Is this a dagger which I see before me? Historian to explore Shakespearean violence

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The Independent Culture

Rising knife crime in London, youth gangs out of control, and helpless lawmakers attempting to curb the fighting by banning certain types of blade. It may sound familiar, but this was the London of William Shakespeare's day, and gives an insight into one of his most enduring love stories.

Neil MacGregor, director of the British Museum, is to follow up his hugely popular Radio 4 series A History of the World in 100 Objects with one that focuses on the chaotic society of the capital in the late 16th century – including its violence.

Among the objects Mr MacGregor will discuss in Shakespeare's Restless World, starting next month, are a rapier and a dagger found recently on the banks of the Thames. They are objects that young men would have carried with them in Southwark, where fights happened regularly.

Mr MacGregor said there was no indication of how the two weapons, now at the Royal Armouries in Leeds, came to be there. He speculated they could have been dropped on a drunken night out or thrown into the river to avoid incriminating the owner.

It was a society that provided the backdrop to Shakespeare's tragedy of star-crossed lovers. "People think of Romeo and Juliet as a love story, but it is just as much a play about knife crime in the upper classes," Mr MacGregor said.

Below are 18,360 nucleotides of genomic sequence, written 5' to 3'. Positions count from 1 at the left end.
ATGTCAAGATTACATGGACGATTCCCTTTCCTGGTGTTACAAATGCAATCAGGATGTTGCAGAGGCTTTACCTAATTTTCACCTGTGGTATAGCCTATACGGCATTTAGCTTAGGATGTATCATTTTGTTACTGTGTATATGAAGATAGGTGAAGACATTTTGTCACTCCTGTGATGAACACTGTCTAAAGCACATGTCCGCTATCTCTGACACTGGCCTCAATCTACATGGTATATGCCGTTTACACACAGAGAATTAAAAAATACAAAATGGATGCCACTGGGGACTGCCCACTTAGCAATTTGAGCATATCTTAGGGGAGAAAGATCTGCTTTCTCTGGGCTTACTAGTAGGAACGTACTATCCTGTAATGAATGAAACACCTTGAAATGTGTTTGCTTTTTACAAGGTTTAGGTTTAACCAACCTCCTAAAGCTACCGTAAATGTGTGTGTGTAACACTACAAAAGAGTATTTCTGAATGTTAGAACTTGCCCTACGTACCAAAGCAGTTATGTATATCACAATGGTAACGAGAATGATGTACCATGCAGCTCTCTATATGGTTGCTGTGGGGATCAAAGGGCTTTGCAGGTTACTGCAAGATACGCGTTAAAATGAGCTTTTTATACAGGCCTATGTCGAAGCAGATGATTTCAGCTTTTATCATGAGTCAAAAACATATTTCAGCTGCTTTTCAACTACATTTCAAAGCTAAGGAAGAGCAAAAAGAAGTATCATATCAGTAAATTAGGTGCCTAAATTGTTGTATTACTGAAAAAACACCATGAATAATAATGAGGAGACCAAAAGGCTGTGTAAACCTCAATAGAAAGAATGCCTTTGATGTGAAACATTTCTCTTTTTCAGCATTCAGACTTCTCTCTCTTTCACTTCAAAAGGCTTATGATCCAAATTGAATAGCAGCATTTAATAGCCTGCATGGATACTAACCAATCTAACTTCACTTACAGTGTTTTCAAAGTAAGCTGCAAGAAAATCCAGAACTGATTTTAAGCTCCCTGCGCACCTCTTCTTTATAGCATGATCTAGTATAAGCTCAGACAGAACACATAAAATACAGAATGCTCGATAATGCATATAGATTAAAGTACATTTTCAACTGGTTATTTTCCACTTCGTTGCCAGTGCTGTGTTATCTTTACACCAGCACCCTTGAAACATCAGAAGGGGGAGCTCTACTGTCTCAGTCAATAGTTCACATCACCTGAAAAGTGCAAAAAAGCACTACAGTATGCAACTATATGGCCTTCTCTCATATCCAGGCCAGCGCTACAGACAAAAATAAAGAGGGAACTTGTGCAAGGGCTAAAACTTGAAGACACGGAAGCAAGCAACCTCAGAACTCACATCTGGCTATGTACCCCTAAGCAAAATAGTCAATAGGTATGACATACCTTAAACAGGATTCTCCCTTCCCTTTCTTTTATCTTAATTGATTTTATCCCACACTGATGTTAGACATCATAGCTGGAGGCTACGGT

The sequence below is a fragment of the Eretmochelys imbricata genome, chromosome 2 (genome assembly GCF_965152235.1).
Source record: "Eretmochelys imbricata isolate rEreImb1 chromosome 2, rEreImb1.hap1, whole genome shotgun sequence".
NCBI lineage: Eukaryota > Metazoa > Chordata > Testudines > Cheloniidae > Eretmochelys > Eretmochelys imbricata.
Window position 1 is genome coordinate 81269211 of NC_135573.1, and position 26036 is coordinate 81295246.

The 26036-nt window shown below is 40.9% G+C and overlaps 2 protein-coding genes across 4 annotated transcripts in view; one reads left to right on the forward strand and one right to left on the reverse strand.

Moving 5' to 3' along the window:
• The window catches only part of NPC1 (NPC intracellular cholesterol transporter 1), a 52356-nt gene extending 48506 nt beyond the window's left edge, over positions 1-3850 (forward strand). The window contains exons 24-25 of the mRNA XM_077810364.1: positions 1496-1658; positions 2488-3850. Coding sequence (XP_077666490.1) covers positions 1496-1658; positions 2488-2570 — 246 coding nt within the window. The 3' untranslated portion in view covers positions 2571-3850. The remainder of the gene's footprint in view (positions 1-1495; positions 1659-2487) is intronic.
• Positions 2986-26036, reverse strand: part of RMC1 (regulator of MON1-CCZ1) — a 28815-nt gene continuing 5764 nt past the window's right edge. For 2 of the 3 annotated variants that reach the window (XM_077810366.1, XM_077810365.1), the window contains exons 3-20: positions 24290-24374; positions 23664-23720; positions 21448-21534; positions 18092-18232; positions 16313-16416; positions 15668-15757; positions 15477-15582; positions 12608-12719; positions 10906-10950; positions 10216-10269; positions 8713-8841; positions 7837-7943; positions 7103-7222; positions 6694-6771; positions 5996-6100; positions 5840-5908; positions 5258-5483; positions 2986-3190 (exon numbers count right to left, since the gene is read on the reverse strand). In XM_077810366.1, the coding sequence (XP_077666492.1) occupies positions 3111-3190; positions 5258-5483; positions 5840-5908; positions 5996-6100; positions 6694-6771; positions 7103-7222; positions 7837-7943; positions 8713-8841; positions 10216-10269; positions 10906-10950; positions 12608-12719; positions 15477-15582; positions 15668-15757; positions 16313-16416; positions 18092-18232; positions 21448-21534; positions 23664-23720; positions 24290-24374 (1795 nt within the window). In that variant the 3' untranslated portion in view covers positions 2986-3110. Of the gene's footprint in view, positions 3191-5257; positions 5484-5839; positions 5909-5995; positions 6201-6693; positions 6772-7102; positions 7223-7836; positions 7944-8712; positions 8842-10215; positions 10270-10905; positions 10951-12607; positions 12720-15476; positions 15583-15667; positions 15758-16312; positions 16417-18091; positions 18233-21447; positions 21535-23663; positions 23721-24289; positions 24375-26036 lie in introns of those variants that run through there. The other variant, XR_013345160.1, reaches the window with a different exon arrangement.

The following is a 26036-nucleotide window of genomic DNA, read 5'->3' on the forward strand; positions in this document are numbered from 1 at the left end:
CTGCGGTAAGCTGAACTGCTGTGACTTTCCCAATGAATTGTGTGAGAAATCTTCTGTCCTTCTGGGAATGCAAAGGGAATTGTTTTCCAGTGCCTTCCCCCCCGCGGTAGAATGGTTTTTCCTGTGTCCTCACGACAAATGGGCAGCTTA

The play was about a "very contemporary problem" that drove panicked authorities to introduce laws preventing men carrying daggers over a certain length. Yet that did little to curtail the problem. The first reference to young men as "blades" also occurs in the play. Shakespeare's Restless World "will look at the world through the eyes of Shakespeare's audience by exploring objects from that turbulent period" the British Museum said.

It will examine issues from witchcraft and warfare to food, trading and religion. Other objects include a human eyeball in a silver case, plucked from a Catholic martyr after he had been hanged, drawn and quartered. Brutality was "part of your daily walk through London," Mr MacGregor said.

The object would take those who saw it "straight into the theatre of cruelty," he added. "The last thing that eye saw, was the hangman coming to disembowel him, with a huge crowd behind."

Other objects include a medal celebrating Francis Drake circumnavigation of the world, a fork excavated at the Rose Theatre on London's South Bank, and a musical clock.